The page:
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San Mateo County mulls district lines: Board of Supervisors want new hybrid map to consider
October 09, 2013, 05:00 AM By Michelle Durand Daily Journal

County supervisors heard from residents and officials pleading their case to keep certain cities intact on the new district map before sending a demographer back to the drawing board to flesh out some hybrid alternatives.

The Board of Supervisors on Tuesday kept two of three recommended maps on its short list and asked for new options that keep the city of San Mateo undivided in District Two.

District Two Supervisor Carole Groom is “troubled” that the two other maps separated San Mateo’s “most diverse part,” moving the northern part into another district and shifting Coyote Point Park.

Board President Don Horsley wants to keep the entire coast whole but said he was concerned about having so much of the unincorporated county all in one district.

Likewise, the proposed maps couldn’t satisfy all the residents, either, because of competing wishes of how to best divvy up the county into five equally-sized districts. Voters last fall chose to change the county charter so that only those living in a specific district can choose a representative supervisor rather than having all voters choose all supervisors. A lawsuit filed in April 2011 also challenged the countywide process.

The requested hybrid maps will be tweaked versions of the so-called community unity and equity maps which were the two drafts most requested by speakers. The community unity leaves northern District Five intact as a majority-minority Asian district but divided South San Francisco and is favored by the backers of the voters’ rights lawsuit that prompted the boundary changes. The equity map, submitted by the Republican Party, moves Redwood Shores from District Three and splits six cities about equally among districts.

Although many city officials asked the supervisors to keep their jurisdictions whole, some speakers backed the equity map as the most fair answer because it is impossible to keep every city undivided. Debate also existed over definition of “communities of interest,” one of the criteria the supervisors can use in drawing the lines. Along with race and population, the map can be drawn in a way to keep such communities — defined as race, church, school or any number of other similar characteristics — together.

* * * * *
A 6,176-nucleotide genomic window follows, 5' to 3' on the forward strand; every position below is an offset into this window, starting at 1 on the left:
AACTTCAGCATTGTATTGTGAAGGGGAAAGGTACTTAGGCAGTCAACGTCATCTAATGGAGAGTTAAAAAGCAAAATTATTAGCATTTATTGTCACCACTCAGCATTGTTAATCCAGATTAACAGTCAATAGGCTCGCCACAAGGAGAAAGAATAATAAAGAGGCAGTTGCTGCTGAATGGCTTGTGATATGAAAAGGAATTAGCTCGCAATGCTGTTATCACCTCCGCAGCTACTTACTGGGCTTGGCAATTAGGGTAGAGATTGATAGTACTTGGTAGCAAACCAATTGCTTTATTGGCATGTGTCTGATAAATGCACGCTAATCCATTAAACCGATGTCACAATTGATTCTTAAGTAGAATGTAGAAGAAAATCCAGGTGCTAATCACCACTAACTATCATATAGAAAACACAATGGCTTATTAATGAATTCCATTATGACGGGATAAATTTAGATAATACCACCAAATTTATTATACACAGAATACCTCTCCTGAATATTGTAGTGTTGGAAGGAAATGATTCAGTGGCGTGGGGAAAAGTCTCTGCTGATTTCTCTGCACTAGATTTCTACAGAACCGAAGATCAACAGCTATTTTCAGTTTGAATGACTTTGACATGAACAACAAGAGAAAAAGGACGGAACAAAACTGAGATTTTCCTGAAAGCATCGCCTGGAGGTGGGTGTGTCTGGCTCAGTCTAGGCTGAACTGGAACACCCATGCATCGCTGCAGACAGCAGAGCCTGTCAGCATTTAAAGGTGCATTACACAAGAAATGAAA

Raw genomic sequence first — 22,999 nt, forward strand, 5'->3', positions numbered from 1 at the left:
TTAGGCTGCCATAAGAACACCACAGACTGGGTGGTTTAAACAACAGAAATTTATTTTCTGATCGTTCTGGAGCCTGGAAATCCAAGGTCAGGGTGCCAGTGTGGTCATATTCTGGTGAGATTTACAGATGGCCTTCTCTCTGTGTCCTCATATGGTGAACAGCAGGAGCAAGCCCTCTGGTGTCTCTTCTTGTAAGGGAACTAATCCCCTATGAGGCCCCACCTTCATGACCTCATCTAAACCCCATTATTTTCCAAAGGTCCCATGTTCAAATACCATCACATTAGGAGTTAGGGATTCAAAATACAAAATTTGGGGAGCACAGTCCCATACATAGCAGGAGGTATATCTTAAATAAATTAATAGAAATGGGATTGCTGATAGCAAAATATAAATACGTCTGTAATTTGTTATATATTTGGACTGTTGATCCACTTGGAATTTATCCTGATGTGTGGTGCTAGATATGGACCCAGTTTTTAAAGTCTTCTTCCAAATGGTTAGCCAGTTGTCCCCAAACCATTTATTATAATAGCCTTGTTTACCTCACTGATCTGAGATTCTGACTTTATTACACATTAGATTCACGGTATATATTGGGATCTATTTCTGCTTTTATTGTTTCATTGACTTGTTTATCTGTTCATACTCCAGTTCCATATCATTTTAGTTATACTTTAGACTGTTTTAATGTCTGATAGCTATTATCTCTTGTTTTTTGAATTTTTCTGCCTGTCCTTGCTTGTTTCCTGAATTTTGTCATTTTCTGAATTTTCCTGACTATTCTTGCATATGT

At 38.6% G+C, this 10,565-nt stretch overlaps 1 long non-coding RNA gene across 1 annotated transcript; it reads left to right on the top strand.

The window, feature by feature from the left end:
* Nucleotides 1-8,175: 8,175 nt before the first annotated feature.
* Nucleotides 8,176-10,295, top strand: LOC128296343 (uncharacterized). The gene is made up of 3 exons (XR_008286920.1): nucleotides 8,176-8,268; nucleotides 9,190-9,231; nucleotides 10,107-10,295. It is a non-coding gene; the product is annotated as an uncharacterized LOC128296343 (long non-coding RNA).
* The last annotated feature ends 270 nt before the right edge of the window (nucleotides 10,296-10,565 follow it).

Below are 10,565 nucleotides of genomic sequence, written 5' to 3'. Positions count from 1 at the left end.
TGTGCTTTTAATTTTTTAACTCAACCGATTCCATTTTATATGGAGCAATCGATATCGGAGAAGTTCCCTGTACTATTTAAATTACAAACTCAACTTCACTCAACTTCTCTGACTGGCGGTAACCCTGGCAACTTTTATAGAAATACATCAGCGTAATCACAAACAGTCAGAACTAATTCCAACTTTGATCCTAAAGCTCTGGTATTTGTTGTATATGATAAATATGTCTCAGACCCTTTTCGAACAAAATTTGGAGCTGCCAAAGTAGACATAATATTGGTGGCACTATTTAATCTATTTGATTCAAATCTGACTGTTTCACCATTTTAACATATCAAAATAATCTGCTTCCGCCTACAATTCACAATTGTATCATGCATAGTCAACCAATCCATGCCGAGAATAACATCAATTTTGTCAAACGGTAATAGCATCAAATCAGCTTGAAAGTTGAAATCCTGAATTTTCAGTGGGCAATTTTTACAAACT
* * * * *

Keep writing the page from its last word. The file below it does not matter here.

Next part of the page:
“There is no right answer because the definition ... is a broad and ambiguous term,” said Supervisor Dave Pine. “It depends on where you sit.”

Pine is the one who first prompted the board to shelve a vote until the next meeting. The county is obligated to decide by Nov. 5 under the settlement of the lawsuit.

In the meantime, the county Elections Office will also review the proposed maps to clean up precincts and limit “slivers” of districts too small to justify manning a polling place on Election Day.

Daly City Councilman Sal Torres, who also sat on the nine-person map advisory committee, asked the board to favor the community unity map because it cuts the fewest number of cities and keeps communities of interest together in one district. Communities of other interests in the county may already be divided among cities, he said.

South San Francisco Mayor Pedro Gonzalez prefers the equity map because it shares the burden of city splits.

Neither map appeased Menlo Park Councilwoman Kirsten Keith because they both split a city that has already seen a recent congressional division.

Randy Schwartz, the Hillsborough city manager, advocated for no specific map as long as the town stays with Burlingame.

“There is a strong link between our two communities,” he said. “More than 100 years.”

(650) 344-5200 ext. 102



Tags: district, county, because, communities, supervisors, board,

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